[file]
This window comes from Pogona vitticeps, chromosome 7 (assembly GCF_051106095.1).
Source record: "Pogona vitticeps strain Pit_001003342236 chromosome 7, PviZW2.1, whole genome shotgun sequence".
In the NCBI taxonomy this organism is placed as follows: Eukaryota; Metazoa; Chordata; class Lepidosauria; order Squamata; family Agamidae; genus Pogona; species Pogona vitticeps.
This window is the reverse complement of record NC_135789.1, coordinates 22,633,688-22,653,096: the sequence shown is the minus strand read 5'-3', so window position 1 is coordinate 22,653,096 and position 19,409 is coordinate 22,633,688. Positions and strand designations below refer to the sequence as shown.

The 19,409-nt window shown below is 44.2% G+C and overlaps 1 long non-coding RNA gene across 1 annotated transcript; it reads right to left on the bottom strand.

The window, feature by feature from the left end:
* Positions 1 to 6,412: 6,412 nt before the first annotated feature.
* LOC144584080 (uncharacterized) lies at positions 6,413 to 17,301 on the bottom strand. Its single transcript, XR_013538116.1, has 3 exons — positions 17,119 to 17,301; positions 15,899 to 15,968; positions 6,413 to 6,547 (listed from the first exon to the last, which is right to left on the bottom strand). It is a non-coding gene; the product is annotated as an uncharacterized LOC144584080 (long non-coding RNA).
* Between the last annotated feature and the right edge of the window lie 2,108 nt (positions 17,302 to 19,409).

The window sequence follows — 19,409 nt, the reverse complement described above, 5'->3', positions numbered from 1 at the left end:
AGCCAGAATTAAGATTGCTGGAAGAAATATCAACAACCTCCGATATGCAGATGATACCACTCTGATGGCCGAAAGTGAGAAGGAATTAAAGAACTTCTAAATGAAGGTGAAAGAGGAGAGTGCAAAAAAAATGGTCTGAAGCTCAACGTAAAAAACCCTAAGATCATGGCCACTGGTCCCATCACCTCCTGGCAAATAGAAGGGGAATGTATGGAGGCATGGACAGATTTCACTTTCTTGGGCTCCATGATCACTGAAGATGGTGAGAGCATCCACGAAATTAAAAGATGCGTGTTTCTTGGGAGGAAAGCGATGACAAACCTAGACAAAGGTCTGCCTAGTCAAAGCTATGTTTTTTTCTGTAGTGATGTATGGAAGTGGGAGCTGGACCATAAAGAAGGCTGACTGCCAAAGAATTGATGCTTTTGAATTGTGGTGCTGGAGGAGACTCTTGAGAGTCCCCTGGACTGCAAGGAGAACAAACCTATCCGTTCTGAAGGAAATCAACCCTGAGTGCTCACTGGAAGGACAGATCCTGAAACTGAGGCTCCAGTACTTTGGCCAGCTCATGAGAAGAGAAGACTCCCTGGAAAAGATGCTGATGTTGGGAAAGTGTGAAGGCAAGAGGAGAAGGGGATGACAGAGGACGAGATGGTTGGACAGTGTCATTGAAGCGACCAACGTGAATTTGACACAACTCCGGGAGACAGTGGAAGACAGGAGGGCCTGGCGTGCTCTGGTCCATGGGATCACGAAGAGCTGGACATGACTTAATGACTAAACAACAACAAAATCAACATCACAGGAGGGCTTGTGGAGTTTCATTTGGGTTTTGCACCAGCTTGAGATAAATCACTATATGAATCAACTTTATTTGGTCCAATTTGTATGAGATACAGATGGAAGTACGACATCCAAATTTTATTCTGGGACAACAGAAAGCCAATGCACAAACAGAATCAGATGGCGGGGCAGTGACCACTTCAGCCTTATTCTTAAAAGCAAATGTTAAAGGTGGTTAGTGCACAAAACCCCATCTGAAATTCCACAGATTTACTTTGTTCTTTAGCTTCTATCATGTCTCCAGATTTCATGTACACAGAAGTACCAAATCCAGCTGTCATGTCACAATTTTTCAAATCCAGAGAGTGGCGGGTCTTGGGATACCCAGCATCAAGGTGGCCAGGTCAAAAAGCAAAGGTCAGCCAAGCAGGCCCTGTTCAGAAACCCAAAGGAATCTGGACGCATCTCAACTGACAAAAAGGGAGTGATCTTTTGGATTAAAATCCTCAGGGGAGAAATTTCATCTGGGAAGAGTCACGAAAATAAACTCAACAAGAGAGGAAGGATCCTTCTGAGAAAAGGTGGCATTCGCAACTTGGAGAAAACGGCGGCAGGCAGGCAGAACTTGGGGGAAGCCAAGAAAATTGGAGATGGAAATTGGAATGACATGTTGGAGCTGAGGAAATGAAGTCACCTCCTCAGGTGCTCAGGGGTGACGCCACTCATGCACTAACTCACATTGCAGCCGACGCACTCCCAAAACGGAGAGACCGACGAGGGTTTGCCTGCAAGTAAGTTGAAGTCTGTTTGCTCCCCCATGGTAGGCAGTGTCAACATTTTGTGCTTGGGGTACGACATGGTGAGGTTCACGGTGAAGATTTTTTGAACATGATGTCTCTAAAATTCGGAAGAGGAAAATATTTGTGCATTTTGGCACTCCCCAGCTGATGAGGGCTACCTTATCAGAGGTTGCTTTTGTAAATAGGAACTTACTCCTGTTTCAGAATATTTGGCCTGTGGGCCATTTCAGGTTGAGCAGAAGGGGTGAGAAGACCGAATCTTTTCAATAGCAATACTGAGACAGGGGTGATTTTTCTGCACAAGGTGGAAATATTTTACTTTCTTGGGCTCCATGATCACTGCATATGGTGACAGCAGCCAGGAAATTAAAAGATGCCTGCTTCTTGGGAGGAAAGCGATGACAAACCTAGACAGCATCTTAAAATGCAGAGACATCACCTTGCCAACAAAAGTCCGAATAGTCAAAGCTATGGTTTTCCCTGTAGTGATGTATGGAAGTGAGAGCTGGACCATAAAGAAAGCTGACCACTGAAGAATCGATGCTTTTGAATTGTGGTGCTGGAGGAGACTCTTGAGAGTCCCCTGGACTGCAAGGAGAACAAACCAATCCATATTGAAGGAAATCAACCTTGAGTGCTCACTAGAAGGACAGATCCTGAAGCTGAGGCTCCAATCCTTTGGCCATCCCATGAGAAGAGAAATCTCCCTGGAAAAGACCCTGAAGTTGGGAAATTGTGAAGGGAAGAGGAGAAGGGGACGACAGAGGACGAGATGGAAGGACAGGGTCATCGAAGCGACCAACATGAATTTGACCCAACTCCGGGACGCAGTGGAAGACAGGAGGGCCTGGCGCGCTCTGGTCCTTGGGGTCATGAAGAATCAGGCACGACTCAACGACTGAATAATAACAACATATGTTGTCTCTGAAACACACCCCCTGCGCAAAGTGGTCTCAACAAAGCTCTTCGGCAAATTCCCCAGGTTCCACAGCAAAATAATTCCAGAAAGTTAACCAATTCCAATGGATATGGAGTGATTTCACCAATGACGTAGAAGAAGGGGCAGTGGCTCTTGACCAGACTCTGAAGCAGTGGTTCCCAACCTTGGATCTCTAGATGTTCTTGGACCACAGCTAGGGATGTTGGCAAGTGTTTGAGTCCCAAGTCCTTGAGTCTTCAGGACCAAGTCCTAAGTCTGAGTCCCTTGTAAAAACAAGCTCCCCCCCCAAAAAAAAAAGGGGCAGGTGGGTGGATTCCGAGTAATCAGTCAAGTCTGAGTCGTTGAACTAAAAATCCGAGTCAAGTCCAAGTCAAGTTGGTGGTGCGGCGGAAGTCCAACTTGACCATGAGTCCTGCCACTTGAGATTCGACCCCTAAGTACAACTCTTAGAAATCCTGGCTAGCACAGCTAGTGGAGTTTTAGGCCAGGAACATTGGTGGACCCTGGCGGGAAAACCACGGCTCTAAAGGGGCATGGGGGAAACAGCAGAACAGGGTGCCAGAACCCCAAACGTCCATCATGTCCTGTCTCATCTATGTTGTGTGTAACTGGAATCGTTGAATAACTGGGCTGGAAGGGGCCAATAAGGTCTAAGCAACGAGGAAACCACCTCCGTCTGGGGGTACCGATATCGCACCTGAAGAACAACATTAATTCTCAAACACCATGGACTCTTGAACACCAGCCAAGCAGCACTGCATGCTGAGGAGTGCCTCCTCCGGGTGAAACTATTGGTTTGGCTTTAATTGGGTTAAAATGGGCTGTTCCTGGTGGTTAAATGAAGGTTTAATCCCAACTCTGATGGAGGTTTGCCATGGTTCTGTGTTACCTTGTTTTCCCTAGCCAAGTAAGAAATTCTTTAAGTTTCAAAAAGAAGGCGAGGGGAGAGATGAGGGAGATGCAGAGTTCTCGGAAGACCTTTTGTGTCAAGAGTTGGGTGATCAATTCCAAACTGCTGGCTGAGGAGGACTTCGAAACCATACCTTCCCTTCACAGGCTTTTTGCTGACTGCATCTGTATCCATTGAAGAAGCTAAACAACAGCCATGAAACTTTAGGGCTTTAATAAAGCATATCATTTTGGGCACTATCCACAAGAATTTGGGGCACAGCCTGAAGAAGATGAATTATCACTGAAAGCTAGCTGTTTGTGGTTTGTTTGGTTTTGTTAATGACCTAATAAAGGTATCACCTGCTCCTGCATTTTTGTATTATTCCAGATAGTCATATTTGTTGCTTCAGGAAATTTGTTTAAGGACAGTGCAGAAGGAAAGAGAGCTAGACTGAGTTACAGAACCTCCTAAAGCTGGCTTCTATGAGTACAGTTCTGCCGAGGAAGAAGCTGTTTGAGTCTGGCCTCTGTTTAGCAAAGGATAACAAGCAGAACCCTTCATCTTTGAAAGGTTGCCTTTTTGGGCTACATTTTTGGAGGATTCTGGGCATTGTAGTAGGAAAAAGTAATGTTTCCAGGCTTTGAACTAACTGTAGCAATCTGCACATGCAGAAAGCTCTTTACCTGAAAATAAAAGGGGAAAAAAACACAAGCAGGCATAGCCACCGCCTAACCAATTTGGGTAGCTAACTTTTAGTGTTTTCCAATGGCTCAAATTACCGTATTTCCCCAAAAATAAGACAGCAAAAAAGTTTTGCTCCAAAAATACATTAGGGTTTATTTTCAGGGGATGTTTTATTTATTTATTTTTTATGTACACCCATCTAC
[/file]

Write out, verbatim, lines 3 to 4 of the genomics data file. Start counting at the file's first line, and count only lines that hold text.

In the NCBI taxonomy this organism is placed as follows: Eukaryota; Metazoa; Chordata; class Lepidosauria; order Squamata; family Agamidae; genus Pogona; species Pogona vitticeps.
This window is the reverse complement of record NC_135789.1, coordinates 22,633,688-22,653,096: the sequence shown is the minus strand read 5'-3', so window position 1 is coordinate 22,653,096 and position 19,409 is coordinate 22,633,688. Positions and strand designations below refer to the sequence as shown.